14 young people, from 9 different countries, aged 19 to 29. 21 days in September. A small village 1300 meters high in the mountains in a National Park in the South of France. Working together as volunteers in the National Park, living together in a small mountain hut, eating together, spending freetime together.
Peacing Europe together - One Piece At A Time
This is what my September looked like this year. Why writing about it? What has it got to do with Europe? Why was it a special experience? After all, many of us have participated in summer academies, seminars and workshops, together with other young people from all over Europe; many of us have worked as volunteers, or spent some time in another country. So there is nothing special about spending three weeks in France, together with other young people from different European countries, you could claim.
A special experience
Well - but this experience was something special, for different reasons. And it has far more to do with Europe and the European Union than you would think at first. It was special to me, because I participated in a so-called work camp (which I have never done before) where together with a group of other young people you work as a volunteer on a specific project or task for 2 to 3 weeks, you live together and you organize your work and freetime together in a democratic way (i.e. there is no program planned or prepared for you). At first, I only thought this might be a nice opportunity to improve my French, work outside in nature, in a National Park (instead of spending time with my books in the library) and get to know some other people.
Much more than just work
But after the first few days, I realized that a work camp is actually much more than that. It is a way of creating tolerance, patience, and an interest in and understanding of other cultures in a very direct and practical sense. It challenges you to reflect your own cultural values and believes, and it also challenges you to learn and develop as a person – in a way, a workcamp is the perfect setting for informal learning. Every participant, whether in a conscious or unconscious way, is able to learn and to develop the things he or she needs to and wants to – be that speaking a foreign language, learning how to clean and cook, overcoming fears (in different ways) or improving your patience and tolerance.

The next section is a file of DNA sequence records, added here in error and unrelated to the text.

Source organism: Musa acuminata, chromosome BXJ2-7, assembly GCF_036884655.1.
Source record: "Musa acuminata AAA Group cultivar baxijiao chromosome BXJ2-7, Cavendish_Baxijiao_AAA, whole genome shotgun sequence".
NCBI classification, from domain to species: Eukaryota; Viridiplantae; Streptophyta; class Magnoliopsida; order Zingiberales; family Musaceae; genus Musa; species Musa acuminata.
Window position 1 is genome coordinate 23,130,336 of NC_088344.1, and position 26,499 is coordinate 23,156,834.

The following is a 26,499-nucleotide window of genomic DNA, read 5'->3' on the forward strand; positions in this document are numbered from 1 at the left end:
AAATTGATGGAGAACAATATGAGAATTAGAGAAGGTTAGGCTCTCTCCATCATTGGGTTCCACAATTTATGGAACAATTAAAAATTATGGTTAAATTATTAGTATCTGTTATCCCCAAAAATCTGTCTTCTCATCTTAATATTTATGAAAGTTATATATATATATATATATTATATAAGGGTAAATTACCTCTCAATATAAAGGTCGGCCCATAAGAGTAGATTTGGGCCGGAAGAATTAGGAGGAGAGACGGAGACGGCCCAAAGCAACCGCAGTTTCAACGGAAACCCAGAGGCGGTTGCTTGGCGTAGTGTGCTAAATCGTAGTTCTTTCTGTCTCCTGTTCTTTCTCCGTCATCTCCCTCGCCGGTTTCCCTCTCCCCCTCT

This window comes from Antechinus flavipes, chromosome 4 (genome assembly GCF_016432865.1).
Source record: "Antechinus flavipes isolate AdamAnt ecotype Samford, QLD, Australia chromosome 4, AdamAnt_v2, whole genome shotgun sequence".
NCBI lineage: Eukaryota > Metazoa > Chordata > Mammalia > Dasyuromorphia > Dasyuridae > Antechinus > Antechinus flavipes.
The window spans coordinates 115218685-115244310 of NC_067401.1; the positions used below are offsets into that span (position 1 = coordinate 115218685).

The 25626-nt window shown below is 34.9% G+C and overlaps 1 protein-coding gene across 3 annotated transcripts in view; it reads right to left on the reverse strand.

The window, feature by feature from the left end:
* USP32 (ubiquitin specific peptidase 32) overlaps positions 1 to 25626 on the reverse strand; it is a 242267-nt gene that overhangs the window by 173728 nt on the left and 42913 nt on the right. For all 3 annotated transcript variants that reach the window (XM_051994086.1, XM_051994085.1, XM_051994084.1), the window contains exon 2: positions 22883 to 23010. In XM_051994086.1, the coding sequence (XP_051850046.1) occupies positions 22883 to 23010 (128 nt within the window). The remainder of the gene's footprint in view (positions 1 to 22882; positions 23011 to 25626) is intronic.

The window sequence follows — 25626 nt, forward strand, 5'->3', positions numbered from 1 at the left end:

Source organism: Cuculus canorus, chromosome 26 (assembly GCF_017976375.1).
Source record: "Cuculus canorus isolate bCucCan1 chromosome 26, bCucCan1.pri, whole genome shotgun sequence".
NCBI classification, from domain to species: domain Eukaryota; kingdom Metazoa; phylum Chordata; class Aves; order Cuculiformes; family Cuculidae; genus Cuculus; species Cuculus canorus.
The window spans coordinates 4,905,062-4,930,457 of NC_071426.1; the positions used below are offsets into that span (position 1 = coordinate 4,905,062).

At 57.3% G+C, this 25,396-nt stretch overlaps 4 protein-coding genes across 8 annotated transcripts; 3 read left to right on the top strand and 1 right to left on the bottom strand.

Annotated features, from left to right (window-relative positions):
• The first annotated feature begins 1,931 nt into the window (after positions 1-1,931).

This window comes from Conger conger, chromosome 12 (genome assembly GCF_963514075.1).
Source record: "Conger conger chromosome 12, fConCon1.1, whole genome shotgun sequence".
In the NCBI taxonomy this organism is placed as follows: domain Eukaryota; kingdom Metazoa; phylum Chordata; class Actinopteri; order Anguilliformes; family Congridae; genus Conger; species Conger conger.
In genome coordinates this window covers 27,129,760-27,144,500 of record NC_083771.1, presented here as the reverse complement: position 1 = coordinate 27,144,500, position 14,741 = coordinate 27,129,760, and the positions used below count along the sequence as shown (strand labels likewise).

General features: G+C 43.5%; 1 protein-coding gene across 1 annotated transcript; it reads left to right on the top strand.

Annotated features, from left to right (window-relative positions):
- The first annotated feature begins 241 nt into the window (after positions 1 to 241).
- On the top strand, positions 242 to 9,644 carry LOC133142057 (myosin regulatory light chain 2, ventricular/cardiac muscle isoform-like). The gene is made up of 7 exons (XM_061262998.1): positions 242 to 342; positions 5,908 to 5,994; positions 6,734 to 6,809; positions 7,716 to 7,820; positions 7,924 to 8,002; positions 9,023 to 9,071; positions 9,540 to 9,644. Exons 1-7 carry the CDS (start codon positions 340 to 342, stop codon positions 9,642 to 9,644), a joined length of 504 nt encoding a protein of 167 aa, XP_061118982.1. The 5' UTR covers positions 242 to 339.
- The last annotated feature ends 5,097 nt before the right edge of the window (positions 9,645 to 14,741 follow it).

Why is it special?
You may say that exactly the same happens when you attend a workshop or a summer academy, or when you spend time abroad in another country. And of course these are all different ways of international and intercultural encounter, different ways of getting to know other cultures and reflecting on your own culture. In a way, a workcamp and especially one where you are living in a small hut in the mountains, without internet or phone connection (as it was the case in the workcamp I participated in) is just a very intense version of this – and yet it is very different.
Giving back to the community
By working together, doing hard, corporal work, by the experience of accomplishing something together – in our case to clean a small river, which is the only source of water for the village we stayed in, to build walls and to seal leeks in the river bank – by living together with very little privacy and without the possibility of escaping into the vast realm of the worldwideweb or phoning friends and family back home, a bond is created between people, between cultures, languages and countries that has no equal. And there is something very gratifying about doing voluntary work, too – it gives you a sense of giving something back to a wider community you are part of. A European community, which relies on each of its members, on to contribute their share, their strength and their visions to the success of this community. It relies on each and every one of us to add a piece in order to peace Europe together – one piece at a time.
Lotta (22, Teilnehmerin)